Time To Read: 5 minutes
We all joke about selective hearing - but it actually exists and it's not necessarily a band thing. We look at the issue here:
- How Hearing Aids Help
- Selective Hearing And The Myth of Multitasking
- Positive Selective Hearing - Focus and Attention Techniques
Selective hearing is the subject of humour going way back.
But does it actually exist?
Doctors are convinced that it does.
In short, our brains can only concentrate on a few things at a time. The more we need to concentrate on something the narrower our focus becomes, which means we filter out the information we don’t need and retain only the information we can use in that moment.
In addition, our brains prioritise information that helps keep us alive. That’s why we can sometimes hear our name called amid a hubbub of other noise.
This is known as The Cocktail Party Effect.
If you’re struggling with your hearing, it means you’re using a lot more brain power and concentration than you have to. This means you’re going to find it difficult to shift from speaker to speaker as well as subject to subject.
It is time consuming, exhausting, and prone to misunderstandings but there are things you can do to help.
When you’re having a comprehensive hearing assessment, you should be tested for how well you understand speech in noise.
It is a topic we have covered multiple times because it is such an essential part of making the most from your hearing aids.
- Directional microphones: Most hearing aids have more than one microphones which help differentiate sound and prioritise the one you want to listen to.
- Binaural synchronization: This simply means your hearing aids are ‘talking’ to each other and adjusting their settings dependent on the environment.
- Accessory microphones (FM): Sometimes your hearing aids need a little assistance. These take the form of discreet little microphones that transmit sound directly into your hearing aids. These are perfect for places like restaurants or board meetings and it gives you a front row seat without the distractions. A good example of this is the Roger Pen by Phonak.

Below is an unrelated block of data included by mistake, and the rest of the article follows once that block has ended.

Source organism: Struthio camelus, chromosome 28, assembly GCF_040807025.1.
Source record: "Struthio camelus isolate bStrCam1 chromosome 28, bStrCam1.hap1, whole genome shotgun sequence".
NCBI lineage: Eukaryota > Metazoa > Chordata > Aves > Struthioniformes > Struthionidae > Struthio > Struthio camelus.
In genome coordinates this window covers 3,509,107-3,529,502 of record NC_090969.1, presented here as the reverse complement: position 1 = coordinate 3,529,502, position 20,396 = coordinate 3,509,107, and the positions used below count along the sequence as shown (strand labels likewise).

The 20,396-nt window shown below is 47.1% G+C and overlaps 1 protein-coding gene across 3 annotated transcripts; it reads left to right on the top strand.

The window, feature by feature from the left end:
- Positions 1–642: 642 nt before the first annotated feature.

So, who has the biggest propensity for ‘selective hearing’? Men or Women?
Well, the old saw is that men are more likely to ‘suffer’ from selective hearing than women. Researchers suggest that back in the hunter-gather days that men who hunted needed to focus on stalking their quarry, where women had the important role of protecting children needed to have their hearing attuned to danger.
You’ve probably seen the headlines that women are better at multitasking than men. Except it’s not true.
In fact multitasking itself is a myth.
What we call multitasking is, in fact, the ability to rapidly and successfully switch between tasks. That requires a degree of selective hearing - and a lot of brain processing.
To do an activity well, we need to concentrate on it which is where selective hearing comes in handy.
In fact, you can use it to your advantage (and no, that isn’t to pretend ‘not to hear’ when you you’re being asked something).
An Italian management consultant Francesco Cirillo has come up with an effective technique to put that selective hearing to good use.
He calls is the Pomodoro - named for the tomato-shaped kitchen timer and it’s a clever way of increasing focus and productivity.
The process is simple. Dedicate yourself to a single task, without interruption for 25 minutes. Take a 5 minute break and get back into the task again for another 25 minutes, etc.
After you’ve done the cycle four times (25 minutes work, 5 minutes break), take a 30 minute break and then continue until your task is done.